News

Brigades push for alarm changes

Lismore Fire Brigade senior firefighter Mike Grunske and firefighter Justin Hyde with a photo-electric smoke alarm.
Lismore Fire Brigade senior firefighter Mike Grunske and firefighter Justin Hyde with a photo-electric smoke alarm. Jacklyn Wagner

AFTER attending 1029 fires across the Northern Rivers between May 2011 and April 2012 Lismore fire fighters are calling on people to prepare their homes for the winter fire season.

Lismore fire station commander Erin Rampling said an easy way for people to ensure their home was protected this fire season was to do a home fire safety audit.

"A fire can take hold in just three minutes but it only takes moments to prevent one," he said.

"Like turning off the heater when going to bed or changing the batteries of your smoke alarm and planning ahead."

However, the World Fire Safety Foundation Chairman said more than 90% of Northern Rivers home owners are in danger due to inferior smoke alarms.

Former fire fighter Adrian Butler said the majority of homes are fitted with ionisation smoke alarms which have a slower response time to smouldering fires than the superior photo-electric alarms.

"In smouldering fires where the heat is low the fire produces few sub-micron particles and in most cases the ionisation alarm will not operate," Mr Butler said.

This detection delay could be the difference between life and death.

Mr Butler said it was about time the NSW Government followed the lead of the Northern Territory which, on November 1 last year, legislated all new premises must install photo-electric alarms.

"In commercial buildings you have to put photo- electric alarms in so why do we have one standard for commercial buildings and a completely separate standard for our homes where we sleep? It's insane," he said.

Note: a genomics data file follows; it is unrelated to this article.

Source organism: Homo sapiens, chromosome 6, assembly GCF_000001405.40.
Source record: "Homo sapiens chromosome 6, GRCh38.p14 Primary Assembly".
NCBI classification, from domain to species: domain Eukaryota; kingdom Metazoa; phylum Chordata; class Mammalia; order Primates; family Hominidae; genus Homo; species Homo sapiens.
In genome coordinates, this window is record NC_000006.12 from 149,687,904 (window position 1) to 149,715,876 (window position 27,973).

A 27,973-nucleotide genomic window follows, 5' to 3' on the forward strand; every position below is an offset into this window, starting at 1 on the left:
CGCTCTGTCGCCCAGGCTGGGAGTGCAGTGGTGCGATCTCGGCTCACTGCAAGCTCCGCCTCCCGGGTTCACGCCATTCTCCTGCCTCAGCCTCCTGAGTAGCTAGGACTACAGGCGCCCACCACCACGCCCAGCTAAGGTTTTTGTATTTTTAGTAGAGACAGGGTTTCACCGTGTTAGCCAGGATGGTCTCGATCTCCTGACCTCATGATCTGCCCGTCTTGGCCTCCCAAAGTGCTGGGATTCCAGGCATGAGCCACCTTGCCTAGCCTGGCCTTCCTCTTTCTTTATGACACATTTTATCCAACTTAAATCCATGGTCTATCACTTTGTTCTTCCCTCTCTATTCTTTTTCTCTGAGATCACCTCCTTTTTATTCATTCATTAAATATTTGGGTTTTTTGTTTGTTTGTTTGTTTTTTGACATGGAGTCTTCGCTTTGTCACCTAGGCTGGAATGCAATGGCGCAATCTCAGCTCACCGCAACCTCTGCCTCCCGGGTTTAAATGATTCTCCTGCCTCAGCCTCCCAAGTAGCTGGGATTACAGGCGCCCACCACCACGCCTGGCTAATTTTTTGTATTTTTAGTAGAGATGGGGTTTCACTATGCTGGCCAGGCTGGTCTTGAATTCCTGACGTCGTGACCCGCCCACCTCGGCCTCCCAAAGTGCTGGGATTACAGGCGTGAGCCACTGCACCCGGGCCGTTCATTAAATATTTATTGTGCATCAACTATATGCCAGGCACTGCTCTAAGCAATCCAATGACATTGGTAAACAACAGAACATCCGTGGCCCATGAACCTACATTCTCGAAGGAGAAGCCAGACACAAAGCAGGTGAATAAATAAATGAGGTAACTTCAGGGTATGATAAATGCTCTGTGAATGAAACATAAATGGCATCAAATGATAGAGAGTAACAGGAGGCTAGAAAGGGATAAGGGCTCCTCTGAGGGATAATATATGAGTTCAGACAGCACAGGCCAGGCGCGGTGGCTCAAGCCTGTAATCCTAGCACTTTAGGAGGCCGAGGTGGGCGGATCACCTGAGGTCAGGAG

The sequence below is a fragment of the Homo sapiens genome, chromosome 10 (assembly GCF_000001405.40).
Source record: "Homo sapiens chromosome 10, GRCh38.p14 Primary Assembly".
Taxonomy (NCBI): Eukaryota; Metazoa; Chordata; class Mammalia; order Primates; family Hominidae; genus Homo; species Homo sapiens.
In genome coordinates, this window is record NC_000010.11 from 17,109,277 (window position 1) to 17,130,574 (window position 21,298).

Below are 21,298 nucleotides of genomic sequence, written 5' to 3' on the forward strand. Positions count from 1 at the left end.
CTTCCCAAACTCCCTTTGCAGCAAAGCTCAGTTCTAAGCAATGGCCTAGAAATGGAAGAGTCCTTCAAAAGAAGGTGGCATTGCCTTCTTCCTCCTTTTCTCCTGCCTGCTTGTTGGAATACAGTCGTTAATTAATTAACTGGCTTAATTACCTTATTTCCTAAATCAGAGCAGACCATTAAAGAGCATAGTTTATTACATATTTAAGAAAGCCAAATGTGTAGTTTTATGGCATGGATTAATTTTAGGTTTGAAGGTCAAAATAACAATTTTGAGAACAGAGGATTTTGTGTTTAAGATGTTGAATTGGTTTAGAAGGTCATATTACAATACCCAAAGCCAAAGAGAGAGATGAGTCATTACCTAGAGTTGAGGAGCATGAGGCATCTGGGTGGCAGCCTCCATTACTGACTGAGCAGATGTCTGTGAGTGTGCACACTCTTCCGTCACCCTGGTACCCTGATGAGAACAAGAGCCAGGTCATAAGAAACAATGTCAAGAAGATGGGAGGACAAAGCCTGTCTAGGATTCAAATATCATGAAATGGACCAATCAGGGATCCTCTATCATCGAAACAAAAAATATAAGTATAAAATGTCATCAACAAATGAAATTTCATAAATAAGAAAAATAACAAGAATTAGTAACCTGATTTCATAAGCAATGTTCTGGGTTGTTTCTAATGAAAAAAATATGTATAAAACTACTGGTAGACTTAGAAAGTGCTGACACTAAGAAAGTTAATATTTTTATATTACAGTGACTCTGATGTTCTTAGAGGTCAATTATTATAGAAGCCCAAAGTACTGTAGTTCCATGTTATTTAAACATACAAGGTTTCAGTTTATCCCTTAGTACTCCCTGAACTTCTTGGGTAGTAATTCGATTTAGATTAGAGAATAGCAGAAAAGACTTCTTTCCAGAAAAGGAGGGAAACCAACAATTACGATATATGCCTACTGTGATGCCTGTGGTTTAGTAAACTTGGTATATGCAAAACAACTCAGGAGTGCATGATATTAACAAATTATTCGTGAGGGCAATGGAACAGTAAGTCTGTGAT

Mr Butler said the easiest way to identify an ionisation smoke alarm was to look for a yellow radioactive symbol when changing the batteries.

A spokesperson for NSW Fire Commissioner Greg Mullins said Fire and Rescue NSW recommended home owners install photo- electric alarms.

"Fire and Rescue NSW supports research that indicates that photo- electric smoke alarms are more effective in some common situations," the spokesperson said.

"It was for this reason that Fire and Rescue NSW initiated a national change of policy which was adopted by all Australian fire services, to recommend photo-electric alarms, rather than ionisation alarms."

Mr Rampling said parents needed to educate their children about knowing the nearest cross street, address and phone number as it could assist fire fighters in an emergency.

He said he encouraged people to visit the Lismore Fire station this Saturday from 10am for their annual open day to coincide with Fire Prevention Week.

For information on conducting a home fire safety audit visit www.homefiresafety.com.au.

 

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Topics:  fire alarm




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